By Lukas Eggen
I was 11-years-old when Sept. 11 happened. I remember riding to school with my mom listening to radio reports of what was happening. I remember arriving in class and my sixth grade teacher talking to us about what was happening. I remember being too young to fully understand the implications of what would happen, but old enough to be deeply affected.
This is not a political column. I am not here to write about my political beliefs or what I would have done or not done in the past concerning these events. I am here to remember.
I remember thinking, even back then, about the bravery people showed that day. To see people running into burning buildings without thinking twice to try and save people was not only heart breaking but it lit something inside of me. That if there are people out there so willing to sacrifice themselves to save another, that I would find a way, somehow, to live my life in part to honor them. Of course, being a middle schooler, that didn’t always happen. I had my highs and lows like most children that age do.
But I have tried my best to never take my friends and family for granted. I’ve tried to be a good person, to make the right decisions, even when it’s hard. Even when, in the short-term, it makes life difficult.
I, of course, have failed along the way. I’ve stumbled. I’ve fallen. But I’ve tried to pick myself back up.
We all have our share of days where we are angry. Where nothing seems to be going right. Where are our problems seem to close in on us to the point where we can’t see a way out.
But I remember. I remember that the shadows prove the sunshine. That so many problems that I face are trivial in the grand scheme of things. I remember the people who died that die who didn’t have a chance to face the problems I’m facing.
How many dads, mothers, brothers, sisters sons and daughters wish a loved one who died that day were here to face the “problems” we face today. For many people that day, the problems they were facing were what would their last words to a loved one be? Or do I keep climbing higher to try and help someone else even though I may not ever come back down myself?
Makes worrying about how we look each day or whether we have enough for the latest gadget to show off seem pretty small.
I remember the after math. I heard a line said, that America’s darkest days are always followed by her finest hours.
I remember the feeling of being united, truly united in the immediate aftermath of 9/11. Now I remember feeling regret; regret that it takes a great tragedy for Americans to truly pull together.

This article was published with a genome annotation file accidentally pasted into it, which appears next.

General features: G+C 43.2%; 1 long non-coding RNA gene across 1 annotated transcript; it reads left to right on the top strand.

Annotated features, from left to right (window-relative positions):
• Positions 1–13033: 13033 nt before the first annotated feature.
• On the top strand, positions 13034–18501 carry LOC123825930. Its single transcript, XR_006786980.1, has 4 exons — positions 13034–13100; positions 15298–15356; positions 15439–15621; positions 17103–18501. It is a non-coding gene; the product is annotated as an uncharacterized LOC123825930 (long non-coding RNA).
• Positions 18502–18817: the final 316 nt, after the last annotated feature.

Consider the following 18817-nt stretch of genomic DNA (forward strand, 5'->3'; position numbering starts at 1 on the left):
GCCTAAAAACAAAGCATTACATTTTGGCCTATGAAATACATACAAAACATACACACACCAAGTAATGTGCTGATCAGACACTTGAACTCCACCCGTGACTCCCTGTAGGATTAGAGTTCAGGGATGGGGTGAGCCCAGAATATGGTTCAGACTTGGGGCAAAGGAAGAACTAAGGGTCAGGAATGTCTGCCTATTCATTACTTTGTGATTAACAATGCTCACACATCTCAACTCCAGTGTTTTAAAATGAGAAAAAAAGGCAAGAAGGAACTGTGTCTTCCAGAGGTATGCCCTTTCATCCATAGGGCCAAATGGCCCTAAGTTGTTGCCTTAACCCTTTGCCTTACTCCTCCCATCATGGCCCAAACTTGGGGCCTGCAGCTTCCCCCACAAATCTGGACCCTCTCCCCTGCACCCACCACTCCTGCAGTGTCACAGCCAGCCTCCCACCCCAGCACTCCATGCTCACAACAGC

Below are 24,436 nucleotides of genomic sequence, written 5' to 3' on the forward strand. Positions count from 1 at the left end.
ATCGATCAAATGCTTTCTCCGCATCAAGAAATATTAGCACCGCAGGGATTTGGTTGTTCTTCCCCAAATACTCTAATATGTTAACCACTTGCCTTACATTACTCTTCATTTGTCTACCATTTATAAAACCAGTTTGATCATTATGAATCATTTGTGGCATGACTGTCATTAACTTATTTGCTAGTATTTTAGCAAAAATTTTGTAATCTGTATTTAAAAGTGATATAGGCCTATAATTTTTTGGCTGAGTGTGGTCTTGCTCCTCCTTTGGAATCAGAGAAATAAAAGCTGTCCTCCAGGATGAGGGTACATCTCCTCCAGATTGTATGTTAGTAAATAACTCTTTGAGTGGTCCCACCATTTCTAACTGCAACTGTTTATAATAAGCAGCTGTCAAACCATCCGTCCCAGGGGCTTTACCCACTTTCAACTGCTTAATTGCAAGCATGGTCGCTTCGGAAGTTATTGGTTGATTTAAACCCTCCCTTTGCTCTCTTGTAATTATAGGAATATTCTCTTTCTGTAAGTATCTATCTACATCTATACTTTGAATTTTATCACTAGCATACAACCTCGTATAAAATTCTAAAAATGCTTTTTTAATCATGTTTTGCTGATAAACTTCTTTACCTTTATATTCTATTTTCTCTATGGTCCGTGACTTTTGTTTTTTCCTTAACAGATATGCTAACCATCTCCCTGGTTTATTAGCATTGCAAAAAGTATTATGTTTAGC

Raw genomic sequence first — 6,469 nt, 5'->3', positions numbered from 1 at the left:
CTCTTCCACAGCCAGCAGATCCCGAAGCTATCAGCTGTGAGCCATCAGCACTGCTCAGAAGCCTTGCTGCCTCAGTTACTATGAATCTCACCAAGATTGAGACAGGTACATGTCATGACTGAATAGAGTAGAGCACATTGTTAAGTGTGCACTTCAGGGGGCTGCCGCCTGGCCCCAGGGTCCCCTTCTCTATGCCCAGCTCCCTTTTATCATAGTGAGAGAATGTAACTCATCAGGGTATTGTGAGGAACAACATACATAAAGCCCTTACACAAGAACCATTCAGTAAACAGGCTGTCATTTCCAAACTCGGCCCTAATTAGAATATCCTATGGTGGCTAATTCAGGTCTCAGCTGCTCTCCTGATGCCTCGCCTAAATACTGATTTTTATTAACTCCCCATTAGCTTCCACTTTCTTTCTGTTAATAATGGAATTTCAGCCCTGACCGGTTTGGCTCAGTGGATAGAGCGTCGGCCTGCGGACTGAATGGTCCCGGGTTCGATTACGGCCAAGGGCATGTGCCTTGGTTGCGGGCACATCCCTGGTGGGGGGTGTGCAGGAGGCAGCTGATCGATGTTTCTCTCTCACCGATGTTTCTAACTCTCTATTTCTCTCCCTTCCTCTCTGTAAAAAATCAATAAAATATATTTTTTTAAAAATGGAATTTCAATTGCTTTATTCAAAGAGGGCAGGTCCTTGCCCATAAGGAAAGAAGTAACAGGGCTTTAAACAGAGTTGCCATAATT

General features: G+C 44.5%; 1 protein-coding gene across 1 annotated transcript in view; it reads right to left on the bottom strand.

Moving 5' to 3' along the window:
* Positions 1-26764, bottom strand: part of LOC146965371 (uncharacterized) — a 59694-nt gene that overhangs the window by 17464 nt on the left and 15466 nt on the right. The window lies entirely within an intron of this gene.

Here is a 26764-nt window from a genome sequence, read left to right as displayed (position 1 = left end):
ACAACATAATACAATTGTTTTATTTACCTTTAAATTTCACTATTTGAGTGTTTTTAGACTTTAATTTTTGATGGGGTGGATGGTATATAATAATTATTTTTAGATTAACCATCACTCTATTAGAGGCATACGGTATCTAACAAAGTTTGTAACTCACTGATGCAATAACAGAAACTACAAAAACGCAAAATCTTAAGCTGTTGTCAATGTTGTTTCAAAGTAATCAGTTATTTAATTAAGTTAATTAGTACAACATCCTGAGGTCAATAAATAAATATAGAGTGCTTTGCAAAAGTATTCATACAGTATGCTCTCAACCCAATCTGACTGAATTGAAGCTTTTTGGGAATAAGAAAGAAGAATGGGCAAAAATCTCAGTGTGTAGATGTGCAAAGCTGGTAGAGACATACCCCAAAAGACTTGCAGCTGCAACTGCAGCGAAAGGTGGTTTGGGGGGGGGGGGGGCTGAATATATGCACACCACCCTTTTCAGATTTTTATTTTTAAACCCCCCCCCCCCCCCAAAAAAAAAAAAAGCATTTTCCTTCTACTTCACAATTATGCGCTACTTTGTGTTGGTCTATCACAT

Twelve years is a long time. There’s now a generation of children growing up who weren’t even alive on 9/11, who, like the big past historical events, 9/11 will be an important date, but just another date to them in a history book.
I know I’ve been guilty of losing sight of the promise I made to myself way back when. That 9/11 would help make me live life better and to become a better person.
But, I will always remember that day. I’ll always remember the haunting images, the bravery and heartbreak that so many people felt and showed.
And, though I may lose sight in the short-term, I will remember. That my life can be used to leave the world a little better place than before. That I will try and live my life in a way that would make those who gave their life to save others that day proud. That even though it was one of America’s darkest days, for at least one person, it can help inspire me to rise up and lead to my finest hour.
I may have been young. And I may not have grasped the global implications that Sept. 11 would have, even to this day. From the country rallying together to the racism that still exists today for people of middle eastern descent, Sept. 11 forever changed the world that we live in.
But, for at least one day, I’m not going to worry about politics or any of the stuff that has divided this country today. I will remember the bravery, the courage and the heartbreak that so many people felt that day. And I’ll remember that promise I made all those years ago.
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